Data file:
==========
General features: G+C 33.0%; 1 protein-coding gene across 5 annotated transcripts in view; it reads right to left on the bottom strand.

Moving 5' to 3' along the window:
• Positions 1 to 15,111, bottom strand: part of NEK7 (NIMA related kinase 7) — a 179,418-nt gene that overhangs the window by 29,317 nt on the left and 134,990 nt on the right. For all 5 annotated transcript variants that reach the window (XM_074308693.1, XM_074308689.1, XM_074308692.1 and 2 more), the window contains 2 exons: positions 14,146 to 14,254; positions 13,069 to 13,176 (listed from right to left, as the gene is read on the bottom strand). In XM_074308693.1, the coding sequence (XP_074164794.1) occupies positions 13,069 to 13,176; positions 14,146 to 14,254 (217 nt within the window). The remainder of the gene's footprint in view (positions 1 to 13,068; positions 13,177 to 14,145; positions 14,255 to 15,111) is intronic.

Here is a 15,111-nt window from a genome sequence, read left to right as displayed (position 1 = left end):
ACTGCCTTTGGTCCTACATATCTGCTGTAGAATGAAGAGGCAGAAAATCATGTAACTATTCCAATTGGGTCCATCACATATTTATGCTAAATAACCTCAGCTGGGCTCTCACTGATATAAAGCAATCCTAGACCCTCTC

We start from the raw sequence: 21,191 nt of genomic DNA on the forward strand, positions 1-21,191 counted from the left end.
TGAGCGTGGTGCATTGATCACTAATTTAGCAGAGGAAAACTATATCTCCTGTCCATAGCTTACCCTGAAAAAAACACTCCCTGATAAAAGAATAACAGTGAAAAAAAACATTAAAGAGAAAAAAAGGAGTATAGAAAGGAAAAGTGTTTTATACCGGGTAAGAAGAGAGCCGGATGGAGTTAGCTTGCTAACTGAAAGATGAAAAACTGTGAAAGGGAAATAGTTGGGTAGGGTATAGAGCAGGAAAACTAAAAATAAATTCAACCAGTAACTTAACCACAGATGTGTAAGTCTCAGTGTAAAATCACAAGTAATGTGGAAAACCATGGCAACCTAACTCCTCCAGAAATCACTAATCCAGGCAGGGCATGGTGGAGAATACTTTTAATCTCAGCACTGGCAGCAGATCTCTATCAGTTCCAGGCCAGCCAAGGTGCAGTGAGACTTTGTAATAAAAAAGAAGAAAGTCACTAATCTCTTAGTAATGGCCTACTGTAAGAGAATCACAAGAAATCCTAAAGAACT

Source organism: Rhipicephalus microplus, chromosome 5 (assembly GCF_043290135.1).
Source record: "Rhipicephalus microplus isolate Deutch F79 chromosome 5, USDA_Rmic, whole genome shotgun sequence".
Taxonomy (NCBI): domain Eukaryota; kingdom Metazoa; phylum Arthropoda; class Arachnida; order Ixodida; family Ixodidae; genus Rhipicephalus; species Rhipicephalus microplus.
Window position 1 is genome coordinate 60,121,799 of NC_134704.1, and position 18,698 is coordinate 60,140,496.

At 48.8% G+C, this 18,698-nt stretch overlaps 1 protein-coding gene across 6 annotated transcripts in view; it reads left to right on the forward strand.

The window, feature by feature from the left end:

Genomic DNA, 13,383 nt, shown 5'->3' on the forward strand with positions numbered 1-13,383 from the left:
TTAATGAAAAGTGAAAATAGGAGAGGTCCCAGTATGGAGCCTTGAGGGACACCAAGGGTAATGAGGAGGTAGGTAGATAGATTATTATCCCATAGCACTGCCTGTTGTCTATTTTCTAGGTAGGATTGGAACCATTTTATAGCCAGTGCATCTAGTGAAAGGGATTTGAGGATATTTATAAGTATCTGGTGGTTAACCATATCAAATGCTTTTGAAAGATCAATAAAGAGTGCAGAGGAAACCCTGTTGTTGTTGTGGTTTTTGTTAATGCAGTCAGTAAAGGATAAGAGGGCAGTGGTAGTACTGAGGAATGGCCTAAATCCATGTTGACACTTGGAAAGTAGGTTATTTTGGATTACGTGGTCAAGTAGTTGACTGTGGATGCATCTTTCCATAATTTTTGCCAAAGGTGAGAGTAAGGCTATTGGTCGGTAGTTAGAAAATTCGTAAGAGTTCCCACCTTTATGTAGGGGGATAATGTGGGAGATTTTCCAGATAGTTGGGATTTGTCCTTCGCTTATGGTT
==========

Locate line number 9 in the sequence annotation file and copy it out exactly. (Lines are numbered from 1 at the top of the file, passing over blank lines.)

Source record: "Rhipicephalus microplus isolate Deutch F79 chromosome 5, USDA_Rmic, whole genome shotgun sequence".